Due to the complexity and various types of uncertainties, any course of action, as well as abstaining from action, may potentially have grave consequences—while there is little time to thoroughly research the various options. This mix of uncertainty, complexity, and urgency raises the ethical challenge of assessing how much (and what kind of) evidence is required for the justification of interventions in response to the various threats we face. This is a familiar challenge in discussions on the precautionary principle (Steel 2015; Munthe 2011).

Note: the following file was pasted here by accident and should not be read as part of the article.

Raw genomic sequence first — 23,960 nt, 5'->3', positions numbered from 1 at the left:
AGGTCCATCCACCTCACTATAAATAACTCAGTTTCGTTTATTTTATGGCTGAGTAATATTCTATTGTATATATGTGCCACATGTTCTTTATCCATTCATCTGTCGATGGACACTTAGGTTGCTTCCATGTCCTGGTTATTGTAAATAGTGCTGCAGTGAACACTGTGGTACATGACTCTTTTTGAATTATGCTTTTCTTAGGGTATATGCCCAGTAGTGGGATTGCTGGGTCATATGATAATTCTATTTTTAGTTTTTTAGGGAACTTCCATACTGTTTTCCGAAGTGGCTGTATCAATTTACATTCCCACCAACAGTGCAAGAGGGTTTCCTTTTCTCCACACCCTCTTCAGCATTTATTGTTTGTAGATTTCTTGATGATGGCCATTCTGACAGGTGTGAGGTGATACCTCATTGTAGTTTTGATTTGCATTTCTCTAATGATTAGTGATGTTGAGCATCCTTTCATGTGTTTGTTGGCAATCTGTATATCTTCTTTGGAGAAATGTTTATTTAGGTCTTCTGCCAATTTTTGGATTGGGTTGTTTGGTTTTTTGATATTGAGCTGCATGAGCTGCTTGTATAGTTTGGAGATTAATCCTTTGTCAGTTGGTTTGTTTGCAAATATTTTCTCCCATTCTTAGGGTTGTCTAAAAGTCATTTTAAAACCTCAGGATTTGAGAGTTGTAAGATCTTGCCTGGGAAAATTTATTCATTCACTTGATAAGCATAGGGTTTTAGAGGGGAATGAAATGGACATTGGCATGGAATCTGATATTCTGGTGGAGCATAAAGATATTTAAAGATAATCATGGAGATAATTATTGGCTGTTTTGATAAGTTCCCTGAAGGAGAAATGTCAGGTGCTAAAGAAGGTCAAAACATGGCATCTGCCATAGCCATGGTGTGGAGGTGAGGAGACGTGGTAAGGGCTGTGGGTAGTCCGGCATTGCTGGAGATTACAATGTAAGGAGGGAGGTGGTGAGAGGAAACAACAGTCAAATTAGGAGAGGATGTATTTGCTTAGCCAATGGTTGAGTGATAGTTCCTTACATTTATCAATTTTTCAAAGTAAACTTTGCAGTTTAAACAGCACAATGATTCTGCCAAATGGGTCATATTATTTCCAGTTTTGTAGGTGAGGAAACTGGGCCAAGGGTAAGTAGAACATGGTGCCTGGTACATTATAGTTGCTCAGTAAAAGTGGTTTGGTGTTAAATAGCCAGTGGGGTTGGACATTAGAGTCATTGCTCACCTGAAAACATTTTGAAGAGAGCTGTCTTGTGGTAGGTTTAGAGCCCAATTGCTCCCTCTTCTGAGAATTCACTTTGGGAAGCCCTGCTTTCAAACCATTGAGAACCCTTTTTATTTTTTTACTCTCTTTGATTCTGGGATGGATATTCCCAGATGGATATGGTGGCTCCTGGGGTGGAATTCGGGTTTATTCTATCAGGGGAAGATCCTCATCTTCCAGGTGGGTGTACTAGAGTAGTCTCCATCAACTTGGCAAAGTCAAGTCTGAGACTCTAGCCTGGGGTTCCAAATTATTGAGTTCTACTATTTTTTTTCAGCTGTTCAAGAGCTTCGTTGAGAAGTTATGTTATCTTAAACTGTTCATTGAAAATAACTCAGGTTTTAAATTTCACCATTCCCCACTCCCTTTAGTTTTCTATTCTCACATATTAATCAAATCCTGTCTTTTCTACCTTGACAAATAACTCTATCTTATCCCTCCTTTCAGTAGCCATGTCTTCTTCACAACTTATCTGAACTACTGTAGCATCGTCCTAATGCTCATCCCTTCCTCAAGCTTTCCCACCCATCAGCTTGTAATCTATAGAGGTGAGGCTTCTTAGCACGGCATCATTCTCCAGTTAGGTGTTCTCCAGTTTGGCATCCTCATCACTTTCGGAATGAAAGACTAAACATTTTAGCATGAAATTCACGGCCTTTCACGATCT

The precautionary principle (PP) is based on the tenet that uncertainty is not a sufficient reason to abstain from taking precautions to prevent some adverse outcome. Usually, responsible applications of PP will set lower standards of evidence to the extent that the potential damage that the precaution aims to prevent is serious and/or irreversible (Trouwborst 2009). This point of departure can be detailed in various ways, by balancing the expected adverse outcome to the precaution and the level of uncertainty (Steel 2015). One basic requirement to this balancing is proportionality. If PP is to be of any use as a practical guidance to responsible policy decision-making, it needs to be fleshed out in a way that is non-arbitrary and consistent. A non-arbitrary version of PP allows principled comparison between different precautions. It demands that when one precaution is preferred over another, this is done on the basis of generalizable reasons, for example those relating to costs, expected side effects or expected effectiveness. Consistency, moreover, demands that a version of PP that recommends a certain precaution does not at the same time recommend against that precaution. In a presently apt metaphor, the cure should not be worse than the disease (Singer and Plant 2020).